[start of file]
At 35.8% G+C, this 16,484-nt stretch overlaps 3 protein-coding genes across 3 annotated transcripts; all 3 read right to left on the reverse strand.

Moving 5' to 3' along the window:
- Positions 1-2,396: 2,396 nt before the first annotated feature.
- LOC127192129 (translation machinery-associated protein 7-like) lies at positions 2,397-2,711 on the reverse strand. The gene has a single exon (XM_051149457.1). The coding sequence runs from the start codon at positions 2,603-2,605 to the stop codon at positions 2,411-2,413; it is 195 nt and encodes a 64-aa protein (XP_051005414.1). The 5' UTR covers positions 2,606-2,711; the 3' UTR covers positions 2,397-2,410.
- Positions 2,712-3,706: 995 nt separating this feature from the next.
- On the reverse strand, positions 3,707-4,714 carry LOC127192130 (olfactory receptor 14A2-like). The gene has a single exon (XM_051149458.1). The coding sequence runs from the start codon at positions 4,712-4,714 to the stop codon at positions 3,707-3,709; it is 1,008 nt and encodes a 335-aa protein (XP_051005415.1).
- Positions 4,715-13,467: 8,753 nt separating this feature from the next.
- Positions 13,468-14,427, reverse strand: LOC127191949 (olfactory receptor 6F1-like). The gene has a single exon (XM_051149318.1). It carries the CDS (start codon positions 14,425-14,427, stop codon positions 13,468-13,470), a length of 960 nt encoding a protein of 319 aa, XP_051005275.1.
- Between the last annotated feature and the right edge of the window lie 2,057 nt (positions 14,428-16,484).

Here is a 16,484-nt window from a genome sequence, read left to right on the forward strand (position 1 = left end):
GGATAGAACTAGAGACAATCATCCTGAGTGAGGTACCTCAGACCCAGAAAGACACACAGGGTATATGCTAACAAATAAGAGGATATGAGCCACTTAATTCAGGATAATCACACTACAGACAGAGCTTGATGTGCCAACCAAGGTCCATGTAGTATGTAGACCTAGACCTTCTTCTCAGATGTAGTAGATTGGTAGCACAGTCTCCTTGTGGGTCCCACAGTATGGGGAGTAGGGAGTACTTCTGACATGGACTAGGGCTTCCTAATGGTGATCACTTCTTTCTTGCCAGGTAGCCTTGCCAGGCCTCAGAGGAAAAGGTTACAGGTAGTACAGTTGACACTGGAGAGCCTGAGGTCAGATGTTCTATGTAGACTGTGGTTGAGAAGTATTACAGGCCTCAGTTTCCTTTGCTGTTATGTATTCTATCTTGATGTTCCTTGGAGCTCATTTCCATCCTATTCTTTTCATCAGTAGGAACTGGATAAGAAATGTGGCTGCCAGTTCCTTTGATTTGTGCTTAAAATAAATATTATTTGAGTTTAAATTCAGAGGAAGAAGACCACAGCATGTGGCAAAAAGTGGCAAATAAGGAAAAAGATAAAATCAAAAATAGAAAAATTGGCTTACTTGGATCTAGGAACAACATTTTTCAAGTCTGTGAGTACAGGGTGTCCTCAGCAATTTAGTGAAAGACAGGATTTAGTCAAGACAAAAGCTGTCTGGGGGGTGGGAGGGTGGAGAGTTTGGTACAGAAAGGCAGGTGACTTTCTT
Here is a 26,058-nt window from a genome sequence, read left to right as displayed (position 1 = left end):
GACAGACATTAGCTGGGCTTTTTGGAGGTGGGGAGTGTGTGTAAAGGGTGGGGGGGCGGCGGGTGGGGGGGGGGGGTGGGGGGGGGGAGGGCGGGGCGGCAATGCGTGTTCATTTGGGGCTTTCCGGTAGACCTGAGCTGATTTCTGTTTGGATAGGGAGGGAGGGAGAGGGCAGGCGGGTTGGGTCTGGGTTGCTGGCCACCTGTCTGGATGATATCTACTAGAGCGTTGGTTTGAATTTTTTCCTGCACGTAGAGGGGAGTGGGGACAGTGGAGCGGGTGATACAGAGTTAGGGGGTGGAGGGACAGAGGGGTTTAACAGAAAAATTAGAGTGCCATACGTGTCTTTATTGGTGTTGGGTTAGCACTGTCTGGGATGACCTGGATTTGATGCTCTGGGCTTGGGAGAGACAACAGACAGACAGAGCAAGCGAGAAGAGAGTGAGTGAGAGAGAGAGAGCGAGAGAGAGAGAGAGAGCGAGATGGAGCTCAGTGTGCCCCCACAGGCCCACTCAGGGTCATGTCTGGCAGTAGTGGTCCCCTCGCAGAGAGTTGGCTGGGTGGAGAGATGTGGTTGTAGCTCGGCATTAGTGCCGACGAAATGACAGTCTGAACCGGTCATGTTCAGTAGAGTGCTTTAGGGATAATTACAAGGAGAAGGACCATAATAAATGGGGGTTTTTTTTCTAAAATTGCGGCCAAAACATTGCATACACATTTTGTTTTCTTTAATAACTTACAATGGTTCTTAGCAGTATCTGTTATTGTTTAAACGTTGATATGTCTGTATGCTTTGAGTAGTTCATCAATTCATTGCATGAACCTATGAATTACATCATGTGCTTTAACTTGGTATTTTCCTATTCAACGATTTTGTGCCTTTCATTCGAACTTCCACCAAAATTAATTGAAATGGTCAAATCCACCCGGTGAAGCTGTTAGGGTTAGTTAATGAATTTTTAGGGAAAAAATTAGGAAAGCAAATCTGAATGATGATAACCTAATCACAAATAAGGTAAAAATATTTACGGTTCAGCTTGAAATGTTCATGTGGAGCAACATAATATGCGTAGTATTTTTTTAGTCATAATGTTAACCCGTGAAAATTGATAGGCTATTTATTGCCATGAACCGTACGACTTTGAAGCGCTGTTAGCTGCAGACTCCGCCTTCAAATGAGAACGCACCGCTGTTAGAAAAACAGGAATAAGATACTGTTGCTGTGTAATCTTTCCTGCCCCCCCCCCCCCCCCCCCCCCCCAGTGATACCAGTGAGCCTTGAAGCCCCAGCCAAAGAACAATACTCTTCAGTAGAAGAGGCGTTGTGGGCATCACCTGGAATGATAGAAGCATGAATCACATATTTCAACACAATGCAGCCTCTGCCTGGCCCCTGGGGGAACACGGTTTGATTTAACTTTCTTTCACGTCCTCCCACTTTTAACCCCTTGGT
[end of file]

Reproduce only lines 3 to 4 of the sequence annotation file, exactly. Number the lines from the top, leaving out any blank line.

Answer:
- Positions 1-2,396: 2,396 nt before the first annotated feature.
- LOC127192129 (translation machinery-associated protein 7-like) lies at positions 2,397-2,711 on the reverse strand. The gene has a single exon (XM_051149457.1). The coding sequence runs from the start codon at positions 2,603-2,605 to the stop codon at positions 2,411-2,413; it is 195 nt and encodes a 64-aa protein (XP_051005414.1). The 5' UTR covers positions 2,606-2,711; the 3' UTR covers positions 2,397-2,410.